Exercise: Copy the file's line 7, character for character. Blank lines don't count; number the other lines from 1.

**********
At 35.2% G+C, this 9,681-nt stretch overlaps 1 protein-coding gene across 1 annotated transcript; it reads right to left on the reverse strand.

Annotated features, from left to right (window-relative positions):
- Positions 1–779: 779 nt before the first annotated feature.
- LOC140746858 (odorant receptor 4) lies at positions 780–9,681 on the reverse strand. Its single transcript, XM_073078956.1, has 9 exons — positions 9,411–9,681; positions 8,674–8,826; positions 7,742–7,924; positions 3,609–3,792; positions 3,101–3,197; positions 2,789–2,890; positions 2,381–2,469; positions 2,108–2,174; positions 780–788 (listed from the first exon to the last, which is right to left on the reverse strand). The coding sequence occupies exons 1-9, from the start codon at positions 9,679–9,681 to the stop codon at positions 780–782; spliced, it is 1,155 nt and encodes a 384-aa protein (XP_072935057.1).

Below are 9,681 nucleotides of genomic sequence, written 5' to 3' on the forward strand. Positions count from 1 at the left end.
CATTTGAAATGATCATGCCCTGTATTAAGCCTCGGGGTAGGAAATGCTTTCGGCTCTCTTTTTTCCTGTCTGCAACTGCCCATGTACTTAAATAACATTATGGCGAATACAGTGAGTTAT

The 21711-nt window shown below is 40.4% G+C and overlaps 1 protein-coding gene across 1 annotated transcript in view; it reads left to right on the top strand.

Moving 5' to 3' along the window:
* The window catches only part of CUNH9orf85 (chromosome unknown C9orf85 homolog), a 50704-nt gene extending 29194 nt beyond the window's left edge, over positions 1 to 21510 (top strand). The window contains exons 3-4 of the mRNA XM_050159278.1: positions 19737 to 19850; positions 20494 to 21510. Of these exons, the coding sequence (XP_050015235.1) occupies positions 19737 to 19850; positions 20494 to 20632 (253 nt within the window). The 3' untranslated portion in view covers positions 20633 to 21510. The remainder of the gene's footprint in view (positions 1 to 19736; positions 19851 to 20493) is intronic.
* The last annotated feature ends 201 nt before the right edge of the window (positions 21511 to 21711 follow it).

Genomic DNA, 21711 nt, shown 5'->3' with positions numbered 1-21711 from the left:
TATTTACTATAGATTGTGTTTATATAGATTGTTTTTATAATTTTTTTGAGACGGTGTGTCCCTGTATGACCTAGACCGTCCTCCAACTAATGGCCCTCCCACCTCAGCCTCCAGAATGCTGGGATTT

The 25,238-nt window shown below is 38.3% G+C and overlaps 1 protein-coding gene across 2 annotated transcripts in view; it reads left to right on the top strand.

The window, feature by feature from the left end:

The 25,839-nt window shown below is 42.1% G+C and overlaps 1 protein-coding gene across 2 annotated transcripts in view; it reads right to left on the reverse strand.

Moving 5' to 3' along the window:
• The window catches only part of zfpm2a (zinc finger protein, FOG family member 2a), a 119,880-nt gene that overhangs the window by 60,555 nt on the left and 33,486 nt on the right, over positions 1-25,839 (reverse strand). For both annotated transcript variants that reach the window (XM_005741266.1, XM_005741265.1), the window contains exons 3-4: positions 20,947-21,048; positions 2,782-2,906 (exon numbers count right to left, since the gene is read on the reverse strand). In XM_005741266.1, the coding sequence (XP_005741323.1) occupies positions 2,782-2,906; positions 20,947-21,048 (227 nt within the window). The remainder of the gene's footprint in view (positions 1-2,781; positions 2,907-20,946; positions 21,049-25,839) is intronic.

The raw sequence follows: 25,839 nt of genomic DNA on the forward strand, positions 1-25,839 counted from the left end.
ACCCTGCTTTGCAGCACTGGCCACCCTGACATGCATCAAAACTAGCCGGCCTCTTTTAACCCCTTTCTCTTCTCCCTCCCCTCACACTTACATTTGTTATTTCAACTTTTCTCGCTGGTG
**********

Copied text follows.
The 21711-nt window shown below is 40.4% G+C and overlaps 1 protein-coding gene across 1 annotated transcript in view; it reads left to right on the top strand.